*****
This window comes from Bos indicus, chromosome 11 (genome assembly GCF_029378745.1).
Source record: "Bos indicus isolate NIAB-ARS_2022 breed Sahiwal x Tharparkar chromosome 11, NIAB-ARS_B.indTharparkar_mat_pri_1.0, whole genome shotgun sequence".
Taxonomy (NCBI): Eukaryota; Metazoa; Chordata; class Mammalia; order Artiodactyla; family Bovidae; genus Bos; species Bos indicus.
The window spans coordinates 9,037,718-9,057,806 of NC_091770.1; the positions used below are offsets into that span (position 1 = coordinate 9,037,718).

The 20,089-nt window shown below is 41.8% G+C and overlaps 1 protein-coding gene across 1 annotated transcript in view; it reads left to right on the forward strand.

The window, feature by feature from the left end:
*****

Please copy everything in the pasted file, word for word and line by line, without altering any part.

This window comes from Bos indicus, chromosome 11 (genome assembly GCF_029378745.1).
Source record: "Bos indicus isolate NIAB-ARS_2022 breed Sahiwal x Tharparkar chromosome 11, NIAB-ARS_B.indTharparkar_mat_pri_1.0, whole genome shotgun sequence".
Taxonomy (NCBI): Eukaryota; Metazoa; Chordata; class Mammalia; order Artiodactyla; family Bovidae; genus Bos; species Bos indicus.
The window spans coordinates 9,037,718-9,057,806 of NC_091770.1; the positions used below are offsets into that span (position 1 = coordinate 9,037,718).

The 20,089-nt window shown below is 41.8% G+C and overlaps 1 protein-coding gene across 1 annotated transcript in view; it reads left to right on the forward strand.

The window, feature by feature from the left end: